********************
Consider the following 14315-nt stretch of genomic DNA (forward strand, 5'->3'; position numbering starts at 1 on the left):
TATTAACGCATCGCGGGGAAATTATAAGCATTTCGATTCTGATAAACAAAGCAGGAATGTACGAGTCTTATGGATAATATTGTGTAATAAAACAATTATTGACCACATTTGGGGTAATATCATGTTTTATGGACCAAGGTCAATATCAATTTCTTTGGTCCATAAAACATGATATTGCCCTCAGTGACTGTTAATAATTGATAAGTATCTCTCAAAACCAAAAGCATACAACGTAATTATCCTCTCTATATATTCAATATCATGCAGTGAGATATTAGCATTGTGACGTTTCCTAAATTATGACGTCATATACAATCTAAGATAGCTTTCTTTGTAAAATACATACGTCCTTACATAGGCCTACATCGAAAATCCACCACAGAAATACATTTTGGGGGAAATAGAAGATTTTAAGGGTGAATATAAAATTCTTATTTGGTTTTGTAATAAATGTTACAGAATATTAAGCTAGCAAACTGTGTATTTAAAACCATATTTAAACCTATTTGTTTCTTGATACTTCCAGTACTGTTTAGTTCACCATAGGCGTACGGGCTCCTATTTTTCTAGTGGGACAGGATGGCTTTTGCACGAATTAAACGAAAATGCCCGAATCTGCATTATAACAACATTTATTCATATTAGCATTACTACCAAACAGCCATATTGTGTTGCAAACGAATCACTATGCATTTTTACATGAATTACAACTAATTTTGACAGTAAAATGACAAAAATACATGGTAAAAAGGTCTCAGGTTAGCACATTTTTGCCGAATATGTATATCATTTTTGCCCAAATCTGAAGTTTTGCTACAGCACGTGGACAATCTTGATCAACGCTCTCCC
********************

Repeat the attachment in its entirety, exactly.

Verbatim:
Consider the following 14315-nt stretch of genomic DNA (forward strand, 5'->3'; position numbering starts at 1 on the left):
TATTAACGCATCGCGGGGAAATTATAAGCATTTCGATTCTGATAAACAAAGCAGGAATGTACGAGTCTTATGGATAATATTGTGTAATAAAACAATTATTGACCACATTTGGGGTAATATCATGTTTTATGGACCAAGGTCAATATCAATTTCTTTGGTCCATAAAACATGATATTGCCCTCAGTGACTGTTAATAATTGATAAGTATCTCTCAAAACCAAAAGCATACAACGTAATTATCCTCTCTATATATTCAATATCATGCAGTGAGATATTAGCATTGTGACGTTTCCTAAATTATGACGTCATATACAATCTAAGATAGCTTTCTTTGTAAAATACATACGTCCTTACATAGGCCTACATCGAAAATCCACCACAGAAATACATTTTGGGGGAAATAGAAGATTTTAAGGGTGAATATAAAATTCTTATTTGGTTTTGTAATAAATGTTACAGAATATTAAGCTAGCAAACTGTGTATTTAAAACCATATTTAAACCTATTTGTTTCTTGATACTTCCAGTACTGTTTAGTTCACCATAGGCGTACGGGCTCCTATTTTTCTAGTGGGACAGGATGGCTTTTGCACGAATTAAACGAAAATGCCCGAATCTGCATTATAACAACATTTATTCATATTAGCATTACTACCAAACAGCCATATTGTGTTGCAAACGAATCACTATGCATTTTTACATGAATTACAACTAATTTTGACAGTAAAATGACAAAAATACATGGTAAAAAGGTCTCAGGTTAGCACATTTTTGCCGAATATGTATATCATTTTTGCCCAAATCTGAAGTTTTGCTACAGCACGTGGACAATCTTGATCAACGCTCTCCC